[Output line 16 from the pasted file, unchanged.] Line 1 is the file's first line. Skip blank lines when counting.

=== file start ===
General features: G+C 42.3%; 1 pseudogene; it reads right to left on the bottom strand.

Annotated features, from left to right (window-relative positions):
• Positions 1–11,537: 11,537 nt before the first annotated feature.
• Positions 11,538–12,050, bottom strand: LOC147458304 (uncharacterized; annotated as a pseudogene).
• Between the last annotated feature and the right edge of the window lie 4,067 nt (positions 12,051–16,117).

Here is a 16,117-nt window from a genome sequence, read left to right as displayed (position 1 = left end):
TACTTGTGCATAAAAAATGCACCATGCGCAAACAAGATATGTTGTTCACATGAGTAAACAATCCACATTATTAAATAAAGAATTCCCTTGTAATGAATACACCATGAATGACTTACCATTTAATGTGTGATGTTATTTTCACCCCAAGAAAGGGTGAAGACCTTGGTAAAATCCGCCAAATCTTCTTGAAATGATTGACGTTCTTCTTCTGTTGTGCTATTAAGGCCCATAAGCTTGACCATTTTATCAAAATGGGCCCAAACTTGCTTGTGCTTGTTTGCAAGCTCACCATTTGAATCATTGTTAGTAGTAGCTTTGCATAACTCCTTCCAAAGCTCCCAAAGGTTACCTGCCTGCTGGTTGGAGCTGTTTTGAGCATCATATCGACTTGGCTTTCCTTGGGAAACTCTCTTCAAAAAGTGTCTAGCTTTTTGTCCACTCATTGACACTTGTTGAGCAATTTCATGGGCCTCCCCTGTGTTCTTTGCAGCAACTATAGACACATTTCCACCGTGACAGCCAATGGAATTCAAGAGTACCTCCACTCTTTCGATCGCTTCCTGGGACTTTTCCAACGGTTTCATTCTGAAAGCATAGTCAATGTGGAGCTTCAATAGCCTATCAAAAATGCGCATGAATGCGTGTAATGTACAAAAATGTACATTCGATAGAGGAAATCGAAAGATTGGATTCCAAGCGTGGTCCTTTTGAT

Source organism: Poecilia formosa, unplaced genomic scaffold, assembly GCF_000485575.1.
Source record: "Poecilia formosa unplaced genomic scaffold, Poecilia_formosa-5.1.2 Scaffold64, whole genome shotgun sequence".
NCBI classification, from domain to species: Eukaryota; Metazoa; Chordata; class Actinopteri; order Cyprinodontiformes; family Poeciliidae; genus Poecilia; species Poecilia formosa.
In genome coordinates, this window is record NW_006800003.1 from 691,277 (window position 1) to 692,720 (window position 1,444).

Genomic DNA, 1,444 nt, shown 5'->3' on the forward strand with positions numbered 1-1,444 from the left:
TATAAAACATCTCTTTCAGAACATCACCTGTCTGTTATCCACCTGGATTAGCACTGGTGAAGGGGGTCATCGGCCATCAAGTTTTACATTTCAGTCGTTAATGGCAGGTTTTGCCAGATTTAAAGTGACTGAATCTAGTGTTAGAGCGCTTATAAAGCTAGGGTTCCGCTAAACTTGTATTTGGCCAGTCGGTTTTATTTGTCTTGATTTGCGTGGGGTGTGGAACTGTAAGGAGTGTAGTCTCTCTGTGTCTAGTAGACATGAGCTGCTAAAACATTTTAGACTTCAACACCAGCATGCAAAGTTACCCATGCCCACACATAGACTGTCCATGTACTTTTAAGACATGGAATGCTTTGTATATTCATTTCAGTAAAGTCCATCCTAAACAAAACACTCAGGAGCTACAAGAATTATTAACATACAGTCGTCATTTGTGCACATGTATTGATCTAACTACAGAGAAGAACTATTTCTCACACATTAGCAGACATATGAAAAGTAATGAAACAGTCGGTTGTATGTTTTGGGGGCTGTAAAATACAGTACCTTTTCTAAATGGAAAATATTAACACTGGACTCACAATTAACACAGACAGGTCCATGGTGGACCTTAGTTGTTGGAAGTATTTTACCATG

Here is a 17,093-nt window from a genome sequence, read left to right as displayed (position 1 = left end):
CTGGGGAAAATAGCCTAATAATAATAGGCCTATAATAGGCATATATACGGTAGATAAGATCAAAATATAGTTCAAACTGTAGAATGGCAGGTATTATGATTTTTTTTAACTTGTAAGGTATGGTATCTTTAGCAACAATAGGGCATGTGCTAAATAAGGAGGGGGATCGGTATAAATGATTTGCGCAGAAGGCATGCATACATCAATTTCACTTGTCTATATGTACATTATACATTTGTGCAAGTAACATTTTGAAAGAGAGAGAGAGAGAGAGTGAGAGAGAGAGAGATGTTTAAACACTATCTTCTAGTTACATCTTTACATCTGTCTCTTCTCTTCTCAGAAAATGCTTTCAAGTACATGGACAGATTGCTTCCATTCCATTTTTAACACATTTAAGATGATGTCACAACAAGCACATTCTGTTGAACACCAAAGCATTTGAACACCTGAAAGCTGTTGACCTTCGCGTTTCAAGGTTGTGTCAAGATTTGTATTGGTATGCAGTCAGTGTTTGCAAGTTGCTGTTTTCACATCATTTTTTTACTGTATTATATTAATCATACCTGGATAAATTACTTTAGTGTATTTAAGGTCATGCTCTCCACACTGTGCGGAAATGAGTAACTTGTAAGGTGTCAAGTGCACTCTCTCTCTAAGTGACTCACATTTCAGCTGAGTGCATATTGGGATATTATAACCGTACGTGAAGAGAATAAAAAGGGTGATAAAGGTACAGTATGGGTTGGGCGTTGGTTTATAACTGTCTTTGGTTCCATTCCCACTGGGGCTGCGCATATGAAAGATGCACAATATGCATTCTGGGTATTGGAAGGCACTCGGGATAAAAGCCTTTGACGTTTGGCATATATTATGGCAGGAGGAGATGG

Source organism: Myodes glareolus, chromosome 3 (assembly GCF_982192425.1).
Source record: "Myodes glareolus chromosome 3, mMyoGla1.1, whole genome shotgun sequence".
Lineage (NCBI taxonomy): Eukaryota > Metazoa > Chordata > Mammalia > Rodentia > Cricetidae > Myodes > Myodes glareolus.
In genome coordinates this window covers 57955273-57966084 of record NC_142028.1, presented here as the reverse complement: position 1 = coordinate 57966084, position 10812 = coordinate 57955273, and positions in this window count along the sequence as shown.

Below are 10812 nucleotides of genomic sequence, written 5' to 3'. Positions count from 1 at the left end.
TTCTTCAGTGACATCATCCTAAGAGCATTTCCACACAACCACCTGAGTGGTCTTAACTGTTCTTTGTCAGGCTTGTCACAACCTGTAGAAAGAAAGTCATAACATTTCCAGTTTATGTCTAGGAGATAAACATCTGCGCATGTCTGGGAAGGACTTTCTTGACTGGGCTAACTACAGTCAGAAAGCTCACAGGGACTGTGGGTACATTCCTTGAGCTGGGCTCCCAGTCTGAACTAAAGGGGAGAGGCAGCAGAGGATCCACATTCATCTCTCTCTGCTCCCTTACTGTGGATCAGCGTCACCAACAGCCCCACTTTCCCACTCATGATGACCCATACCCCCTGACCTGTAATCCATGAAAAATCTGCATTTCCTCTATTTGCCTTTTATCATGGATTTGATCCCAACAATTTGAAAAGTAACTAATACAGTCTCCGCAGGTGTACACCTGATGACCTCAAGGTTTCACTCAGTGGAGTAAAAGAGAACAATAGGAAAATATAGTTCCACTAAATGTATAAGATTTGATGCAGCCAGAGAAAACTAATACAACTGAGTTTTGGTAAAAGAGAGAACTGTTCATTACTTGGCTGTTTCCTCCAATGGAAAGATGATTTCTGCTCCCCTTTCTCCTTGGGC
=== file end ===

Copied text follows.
Source organism: Myodes glareolus, chromosome 3 (assembly GCF_982192425.1).